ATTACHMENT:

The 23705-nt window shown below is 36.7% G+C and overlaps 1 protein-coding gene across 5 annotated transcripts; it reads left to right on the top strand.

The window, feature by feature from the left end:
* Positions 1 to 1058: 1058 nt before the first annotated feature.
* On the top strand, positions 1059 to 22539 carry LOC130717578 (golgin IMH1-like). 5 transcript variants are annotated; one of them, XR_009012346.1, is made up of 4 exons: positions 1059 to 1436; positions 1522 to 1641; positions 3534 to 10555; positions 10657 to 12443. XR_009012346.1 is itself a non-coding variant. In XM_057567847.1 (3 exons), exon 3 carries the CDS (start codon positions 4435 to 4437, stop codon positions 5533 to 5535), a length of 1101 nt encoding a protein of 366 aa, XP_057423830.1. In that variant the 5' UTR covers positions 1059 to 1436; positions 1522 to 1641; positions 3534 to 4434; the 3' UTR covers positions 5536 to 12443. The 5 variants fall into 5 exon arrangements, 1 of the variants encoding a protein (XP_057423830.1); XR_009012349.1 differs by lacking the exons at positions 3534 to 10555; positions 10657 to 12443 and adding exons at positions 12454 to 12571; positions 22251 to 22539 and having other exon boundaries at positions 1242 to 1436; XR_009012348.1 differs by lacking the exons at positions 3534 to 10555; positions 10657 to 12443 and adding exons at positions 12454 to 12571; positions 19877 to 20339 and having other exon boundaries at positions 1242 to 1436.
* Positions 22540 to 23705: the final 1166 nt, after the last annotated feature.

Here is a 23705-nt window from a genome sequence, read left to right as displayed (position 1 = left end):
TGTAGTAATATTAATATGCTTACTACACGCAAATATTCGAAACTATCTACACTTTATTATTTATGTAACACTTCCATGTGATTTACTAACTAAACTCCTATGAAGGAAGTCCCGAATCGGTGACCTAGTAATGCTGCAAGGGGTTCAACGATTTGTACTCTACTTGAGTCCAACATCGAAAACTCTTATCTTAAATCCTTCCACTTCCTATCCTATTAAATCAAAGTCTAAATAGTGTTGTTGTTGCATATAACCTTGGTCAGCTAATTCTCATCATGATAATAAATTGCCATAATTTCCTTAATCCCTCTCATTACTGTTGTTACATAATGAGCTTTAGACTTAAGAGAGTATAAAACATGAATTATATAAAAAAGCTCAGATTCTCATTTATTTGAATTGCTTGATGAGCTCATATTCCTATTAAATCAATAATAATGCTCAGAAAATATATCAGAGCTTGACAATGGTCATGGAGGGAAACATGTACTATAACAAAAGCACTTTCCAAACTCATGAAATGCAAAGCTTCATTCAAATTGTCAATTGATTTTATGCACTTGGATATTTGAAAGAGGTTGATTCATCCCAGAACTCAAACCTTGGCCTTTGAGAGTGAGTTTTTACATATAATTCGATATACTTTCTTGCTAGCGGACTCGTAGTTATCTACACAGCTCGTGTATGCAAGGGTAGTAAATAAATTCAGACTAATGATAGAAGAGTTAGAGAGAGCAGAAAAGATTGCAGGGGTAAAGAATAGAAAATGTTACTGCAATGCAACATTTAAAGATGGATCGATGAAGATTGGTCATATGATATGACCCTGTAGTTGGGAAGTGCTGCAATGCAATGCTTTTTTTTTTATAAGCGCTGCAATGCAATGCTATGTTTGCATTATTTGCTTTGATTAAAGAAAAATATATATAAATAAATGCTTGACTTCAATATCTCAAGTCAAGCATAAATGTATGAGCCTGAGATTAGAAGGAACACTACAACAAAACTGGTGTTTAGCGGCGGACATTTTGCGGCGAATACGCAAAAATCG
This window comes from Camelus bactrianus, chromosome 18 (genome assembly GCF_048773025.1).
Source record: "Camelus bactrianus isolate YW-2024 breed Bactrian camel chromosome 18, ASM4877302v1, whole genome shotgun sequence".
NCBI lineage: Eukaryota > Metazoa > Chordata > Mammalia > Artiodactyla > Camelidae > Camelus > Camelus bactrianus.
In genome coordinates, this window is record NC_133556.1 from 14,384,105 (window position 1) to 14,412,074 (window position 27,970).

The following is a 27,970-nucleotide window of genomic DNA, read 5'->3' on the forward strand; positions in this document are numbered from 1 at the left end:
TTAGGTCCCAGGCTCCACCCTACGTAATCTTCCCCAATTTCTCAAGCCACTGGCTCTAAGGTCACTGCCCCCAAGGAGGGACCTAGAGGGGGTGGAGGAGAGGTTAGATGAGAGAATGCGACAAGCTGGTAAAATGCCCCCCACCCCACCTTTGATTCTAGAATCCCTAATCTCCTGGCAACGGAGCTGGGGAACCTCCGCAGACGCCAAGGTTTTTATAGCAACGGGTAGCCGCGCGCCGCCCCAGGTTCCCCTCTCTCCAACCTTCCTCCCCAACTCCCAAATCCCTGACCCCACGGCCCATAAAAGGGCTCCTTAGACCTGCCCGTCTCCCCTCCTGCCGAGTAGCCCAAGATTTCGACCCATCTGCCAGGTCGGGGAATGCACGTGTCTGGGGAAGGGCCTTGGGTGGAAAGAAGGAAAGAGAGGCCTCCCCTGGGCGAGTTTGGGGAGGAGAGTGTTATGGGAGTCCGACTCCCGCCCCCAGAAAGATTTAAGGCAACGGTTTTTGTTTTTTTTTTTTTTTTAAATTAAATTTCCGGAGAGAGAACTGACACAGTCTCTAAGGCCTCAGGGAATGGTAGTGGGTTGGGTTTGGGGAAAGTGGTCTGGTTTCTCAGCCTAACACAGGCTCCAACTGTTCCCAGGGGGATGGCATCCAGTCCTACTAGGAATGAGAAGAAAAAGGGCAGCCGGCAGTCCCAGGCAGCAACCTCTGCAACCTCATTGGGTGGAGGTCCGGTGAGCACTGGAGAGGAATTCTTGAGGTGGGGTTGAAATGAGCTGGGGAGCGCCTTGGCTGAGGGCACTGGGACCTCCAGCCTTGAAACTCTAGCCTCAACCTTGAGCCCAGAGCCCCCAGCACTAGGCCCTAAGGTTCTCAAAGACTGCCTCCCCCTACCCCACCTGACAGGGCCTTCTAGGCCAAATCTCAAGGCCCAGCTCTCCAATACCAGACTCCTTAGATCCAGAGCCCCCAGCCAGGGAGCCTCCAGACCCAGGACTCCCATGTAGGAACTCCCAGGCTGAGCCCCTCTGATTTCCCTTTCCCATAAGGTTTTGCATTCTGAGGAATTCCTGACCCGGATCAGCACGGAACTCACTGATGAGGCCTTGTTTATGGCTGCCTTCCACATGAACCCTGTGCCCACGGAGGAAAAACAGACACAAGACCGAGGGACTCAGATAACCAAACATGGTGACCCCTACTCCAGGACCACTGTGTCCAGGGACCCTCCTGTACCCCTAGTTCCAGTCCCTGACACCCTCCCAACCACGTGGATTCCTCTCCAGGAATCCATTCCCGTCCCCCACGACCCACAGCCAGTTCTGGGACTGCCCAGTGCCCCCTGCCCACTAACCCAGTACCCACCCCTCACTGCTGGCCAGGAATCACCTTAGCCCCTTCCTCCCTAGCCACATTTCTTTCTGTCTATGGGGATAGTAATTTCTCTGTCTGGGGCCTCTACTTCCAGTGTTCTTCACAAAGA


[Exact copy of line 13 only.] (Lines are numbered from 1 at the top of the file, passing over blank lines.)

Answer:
TTAGGTCCCAGGCTCCACCCTACGTAATCTTCCCCAATTTCTCAAGCCACTGGCTCTAAGGTCACTGCCCCCAAGGAGGGACCTAGAGGGGGTGGAGGAGAGGTTAGATGAGAGAATGCGACAAGCTGGTAAAATGCCCCCCACCCCACCTTTGATTCTAGAATCCCTAATCTCCTGGCAACGGAGCTGGGGAACCTCCGCAGACGCCAAGGTTTTTATAGCAACGGGTAGCCGCGCGCCGCCCCAGGTTCCCCTCTCTCCAACCTTCCTCCCCAACTCCCAAATCCCTGACCCCACGGCCCATAAAAGGGCTCCTTAGACCTGCCCGTCTCCCCTCCTGCCGAGTAGCCCAAGATTTCGACCCATCTGCCAGGTCGGGGAATGCACGTGTCTGGGGAAGGGCCTTGGGTGGAAAGAAGGAAAGAGAGGCCTCCCCTGGGCGAGTTTGGGGAGGAGAGTGTTATGGGAGTCCGACTCCCGCCCCCAGAAAGATTTAAGGCAACGGTTTTTGTTTTTTTTTTTTTTTTAAATTAAATTTCCGGAGAGAGAACTGACACAGTCTCTAAGGCCTCAGGGAATGGTAGTGGGTTGGGTTTGGGGAAAGTGGTCTGGTTTCTCAGCCTAACACAGGCTCCAACTGTTCCCAGGGGGATGGCATCCAGTCCTACTAGGAATGAGAAGAAAAAGGGCAGCCGGCAGTCCCAGGCAGCAACCTCTGCAACCTCATTGGGTGGAGGTCCGGTGAGCACTGGAGAGGAATTCTTGAGGTGGGGTTGAAATGAGCTGGGGAGCGCCTTGGCTGAGGGCACTGGGACCTCCAGCCTTGAAACTCTAGCCTCAACCTTGAGCCCAGAGCCCCCAGCACTAGGCCCTAAGGTTCTCAAAGACTGCCTCCCCCTACCCCACCTGACAGGGCCTTCTAGGCCAAATCTCAAGGCCCAGCTCTCCAATACCAGACTCCTTAGATCCAGAGCCCCCAGCCAGGGAGCCTCCAGACCCAGGACTCCCATGTAGGAACTCCCAGGCTGAGCCCCTCTGATTTCCCTTTCCCATAAGGTTTTGCATTCTGAGGAATTCCTGACCCGGATCAGCACGGAACTCACTGATGAGGCCTTGTTTATGGCTGCCTTCCACATGAACCCTGTGCCCACGGAGGAAAAACAGACACAAGACCGAGGGACTCAGATAACCAAACATGGTGACCCCTACTCCAGGACCACTGTGTCCAGGGACCCTCCTGTACCCCTAGTTCCAGTCCCTGACACCCTCCCAACCACGTGGATTCCTCTCCAGGAATCCATTCCCGTCCCCCACGACCCACAGCCAGTTCTGGGACTGCCCAGTGCCCCCTGCCCACTAACCCAGTACCCACCCCTCACTGCTGGCCAGGAATCACCTTAGCCCCTTCCTCCCTAGCCACATTTCTTTCTGTCTATGGGGATAGTAATTTCTCTGTCTGGGGCCTCTACTTCCAGTGTTCTTCACAAAGA